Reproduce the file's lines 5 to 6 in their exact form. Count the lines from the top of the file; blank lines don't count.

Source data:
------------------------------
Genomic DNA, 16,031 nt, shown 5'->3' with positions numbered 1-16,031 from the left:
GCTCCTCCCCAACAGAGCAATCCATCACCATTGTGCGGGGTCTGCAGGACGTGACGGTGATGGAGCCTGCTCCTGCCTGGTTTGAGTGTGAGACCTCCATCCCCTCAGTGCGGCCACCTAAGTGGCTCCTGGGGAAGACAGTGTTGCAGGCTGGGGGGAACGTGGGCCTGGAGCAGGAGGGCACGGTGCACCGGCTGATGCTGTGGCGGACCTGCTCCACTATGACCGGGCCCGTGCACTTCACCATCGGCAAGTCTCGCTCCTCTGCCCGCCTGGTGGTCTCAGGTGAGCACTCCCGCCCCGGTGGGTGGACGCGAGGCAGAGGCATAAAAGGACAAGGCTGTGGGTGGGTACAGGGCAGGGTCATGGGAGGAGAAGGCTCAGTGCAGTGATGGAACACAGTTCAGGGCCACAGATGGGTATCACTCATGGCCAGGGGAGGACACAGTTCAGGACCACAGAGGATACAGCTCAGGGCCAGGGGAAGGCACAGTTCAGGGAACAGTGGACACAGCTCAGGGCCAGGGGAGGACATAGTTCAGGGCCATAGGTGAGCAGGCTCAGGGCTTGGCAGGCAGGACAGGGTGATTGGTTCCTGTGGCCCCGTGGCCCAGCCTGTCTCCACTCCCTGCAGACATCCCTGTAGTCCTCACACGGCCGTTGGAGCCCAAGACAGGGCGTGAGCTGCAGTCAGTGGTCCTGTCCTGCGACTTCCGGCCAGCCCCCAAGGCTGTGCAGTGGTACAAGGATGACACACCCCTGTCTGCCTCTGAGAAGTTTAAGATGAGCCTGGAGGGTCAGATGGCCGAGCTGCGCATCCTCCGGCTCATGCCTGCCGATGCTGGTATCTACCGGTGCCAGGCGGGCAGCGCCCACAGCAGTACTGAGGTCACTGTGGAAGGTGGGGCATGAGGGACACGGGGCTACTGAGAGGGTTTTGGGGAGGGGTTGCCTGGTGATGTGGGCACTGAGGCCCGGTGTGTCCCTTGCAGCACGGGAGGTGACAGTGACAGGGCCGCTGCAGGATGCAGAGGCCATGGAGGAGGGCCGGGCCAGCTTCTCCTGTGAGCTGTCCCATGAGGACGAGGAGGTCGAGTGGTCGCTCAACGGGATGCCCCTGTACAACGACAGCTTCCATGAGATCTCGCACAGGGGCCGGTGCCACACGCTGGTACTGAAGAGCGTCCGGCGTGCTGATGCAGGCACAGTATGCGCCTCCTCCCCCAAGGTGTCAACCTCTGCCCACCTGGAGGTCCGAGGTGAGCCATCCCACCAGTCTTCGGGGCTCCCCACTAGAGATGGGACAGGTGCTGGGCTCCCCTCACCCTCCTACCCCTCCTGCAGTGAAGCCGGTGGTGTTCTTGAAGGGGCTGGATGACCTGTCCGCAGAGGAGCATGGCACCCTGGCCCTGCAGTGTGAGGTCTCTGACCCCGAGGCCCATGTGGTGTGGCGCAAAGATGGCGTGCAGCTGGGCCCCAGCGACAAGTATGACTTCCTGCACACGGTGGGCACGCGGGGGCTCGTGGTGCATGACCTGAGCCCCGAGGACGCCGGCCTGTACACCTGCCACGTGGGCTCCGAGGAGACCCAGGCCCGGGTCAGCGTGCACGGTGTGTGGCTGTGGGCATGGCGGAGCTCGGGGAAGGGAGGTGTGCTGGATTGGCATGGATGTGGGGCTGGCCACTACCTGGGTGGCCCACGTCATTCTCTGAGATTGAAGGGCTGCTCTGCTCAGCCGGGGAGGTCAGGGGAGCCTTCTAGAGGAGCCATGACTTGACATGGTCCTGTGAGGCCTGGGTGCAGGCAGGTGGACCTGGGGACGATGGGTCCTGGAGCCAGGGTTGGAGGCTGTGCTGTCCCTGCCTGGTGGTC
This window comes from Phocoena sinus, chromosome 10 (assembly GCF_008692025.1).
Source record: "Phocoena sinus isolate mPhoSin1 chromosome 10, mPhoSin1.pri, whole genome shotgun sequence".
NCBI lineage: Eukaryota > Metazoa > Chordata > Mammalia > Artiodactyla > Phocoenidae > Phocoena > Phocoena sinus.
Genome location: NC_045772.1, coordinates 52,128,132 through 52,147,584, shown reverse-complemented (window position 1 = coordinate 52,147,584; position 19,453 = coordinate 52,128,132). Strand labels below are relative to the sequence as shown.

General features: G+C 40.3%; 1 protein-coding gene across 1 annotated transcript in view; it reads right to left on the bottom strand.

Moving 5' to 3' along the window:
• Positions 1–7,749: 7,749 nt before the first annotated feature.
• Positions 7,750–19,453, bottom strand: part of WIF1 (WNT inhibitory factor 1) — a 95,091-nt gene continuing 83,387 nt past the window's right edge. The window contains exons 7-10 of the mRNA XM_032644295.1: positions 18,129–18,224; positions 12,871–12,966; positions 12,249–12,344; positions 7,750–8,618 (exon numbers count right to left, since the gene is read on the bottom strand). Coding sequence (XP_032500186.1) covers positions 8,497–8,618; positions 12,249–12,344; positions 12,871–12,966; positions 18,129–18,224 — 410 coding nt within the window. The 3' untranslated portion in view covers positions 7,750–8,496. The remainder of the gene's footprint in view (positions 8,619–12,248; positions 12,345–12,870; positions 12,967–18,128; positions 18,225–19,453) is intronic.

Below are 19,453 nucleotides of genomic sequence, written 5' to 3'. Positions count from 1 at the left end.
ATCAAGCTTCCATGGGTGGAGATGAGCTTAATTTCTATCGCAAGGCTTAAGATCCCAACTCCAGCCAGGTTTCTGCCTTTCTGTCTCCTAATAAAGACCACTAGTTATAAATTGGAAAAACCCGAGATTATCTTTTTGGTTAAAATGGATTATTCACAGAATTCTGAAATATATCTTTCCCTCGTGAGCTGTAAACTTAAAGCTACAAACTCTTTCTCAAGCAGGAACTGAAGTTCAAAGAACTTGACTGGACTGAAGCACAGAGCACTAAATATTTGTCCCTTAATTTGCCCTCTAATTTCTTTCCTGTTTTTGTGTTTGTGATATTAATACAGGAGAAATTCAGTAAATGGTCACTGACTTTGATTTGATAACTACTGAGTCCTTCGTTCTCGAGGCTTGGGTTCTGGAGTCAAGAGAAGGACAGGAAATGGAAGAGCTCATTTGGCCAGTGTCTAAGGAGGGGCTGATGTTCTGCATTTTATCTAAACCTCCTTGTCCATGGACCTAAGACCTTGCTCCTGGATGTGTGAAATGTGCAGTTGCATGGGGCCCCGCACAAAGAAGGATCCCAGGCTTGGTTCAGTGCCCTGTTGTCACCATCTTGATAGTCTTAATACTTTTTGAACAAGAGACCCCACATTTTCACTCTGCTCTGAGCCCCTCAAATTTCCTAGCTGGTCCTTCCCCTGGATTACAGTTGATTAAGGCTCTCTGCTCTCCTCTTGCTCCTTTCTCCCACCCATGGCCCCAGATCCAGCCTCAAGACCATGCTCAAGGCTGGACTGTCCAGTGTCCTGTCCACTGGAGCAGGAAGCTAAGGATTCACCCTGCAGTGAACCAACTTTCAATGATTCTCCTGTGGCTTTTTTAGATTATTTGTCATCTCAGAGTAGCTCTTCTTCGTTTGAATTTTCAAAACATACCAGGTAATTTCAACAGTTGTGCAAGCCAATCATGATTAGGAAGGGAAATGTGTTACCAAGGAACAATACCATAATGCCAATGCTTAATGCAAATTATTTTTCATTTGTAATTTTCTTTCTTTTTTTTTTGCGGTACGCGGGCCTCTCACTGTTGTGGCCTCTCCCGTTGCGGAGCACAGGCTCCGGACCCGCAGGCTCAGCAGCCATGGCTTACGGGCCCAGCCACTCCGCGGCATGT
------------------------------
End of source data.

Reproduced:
NCBI lineage: Eukaryota > Metazoa > Chordata > Mammalia > Artiodactyla > Phocoenidae > Phocoena > Phocoena sinus.
Genome location: NC_045772.1, coordinates 52,128,132 through 52,147,584, shown reverse-complemented (window position 1 = coordinate 52,147,584; position 19,453 = coordinate 52,128,132). Strand labels below are relative to the sequence as shown.